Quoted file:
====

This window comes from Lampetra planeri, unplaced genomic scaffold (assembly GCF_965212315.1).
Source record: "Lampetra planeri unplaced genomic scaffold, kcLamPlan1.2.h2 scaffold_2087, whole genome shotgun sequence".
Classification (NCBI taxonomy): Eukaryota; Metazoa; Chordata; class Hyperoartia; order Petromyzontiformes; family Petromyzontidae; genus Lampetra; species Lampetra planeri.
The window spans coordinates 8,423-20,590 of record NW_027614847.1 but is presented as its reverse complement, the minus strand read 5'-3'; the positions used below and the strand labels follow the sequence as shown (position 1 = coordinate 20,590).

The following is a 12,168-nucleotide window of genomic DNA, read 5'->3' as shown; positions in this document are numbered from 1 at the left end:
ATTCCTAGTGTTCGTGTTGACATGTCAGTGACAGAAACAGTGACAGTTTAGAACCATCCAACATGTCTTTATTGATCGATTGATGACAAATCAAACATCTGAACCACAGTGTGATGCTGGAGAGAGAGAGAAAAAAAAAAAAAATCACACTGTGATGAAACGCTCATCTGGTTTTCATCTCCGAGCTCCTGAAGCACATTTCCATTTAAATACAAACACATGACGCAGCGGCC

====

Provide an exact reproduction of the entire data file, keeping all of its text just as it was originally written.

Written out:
This window comes from Lampetra planeri, unplaced genomic scaffold (assembly GCF_965212315.1).
Source record: "Lampetra planeri unplaced genomic scaffold, kcLamPlan1.2.h2 scaffold_2087, whole genome shotgun sequence".
Classification (NCBI taxonomy): Eukaryota; Metazoa; Chordata; class Hyperoartia; order Petromyzontiformes; family Petromyzontidae; genus Lampetra; species Lampetra planeri.
The window spans coordinates 8,423-20,590 of record NW_027614847.1 but is presented as its reverse complement, the minus strand read 5'-3'; the positions used below and the strand labels follow the sequence as shown (position 1 = coordinate 20,590).

The following is a 12,168-nucleotide window of genomic DNA, read 5'->3' as shown; positions in this document are numbered from 1 at the left end:
ATTCCTAGTGTTCGTGTTGACATGTCAGTGACAGAAACAGTGACAGTTTAGAACCATCCAACATGTCTTTATTGATCGATTGATGACAAATCAAACATCTGAACCACAGTGTGATGCTGGAGAGAGAGAGAAAAAAAAAAAAAATCACACTGTGATGAAACGCTCATCTGGTTTTCATCTCCGAGCTCCTGAAGCACATTTCCATTTAAATACAAACACATGACGCAGCGGCC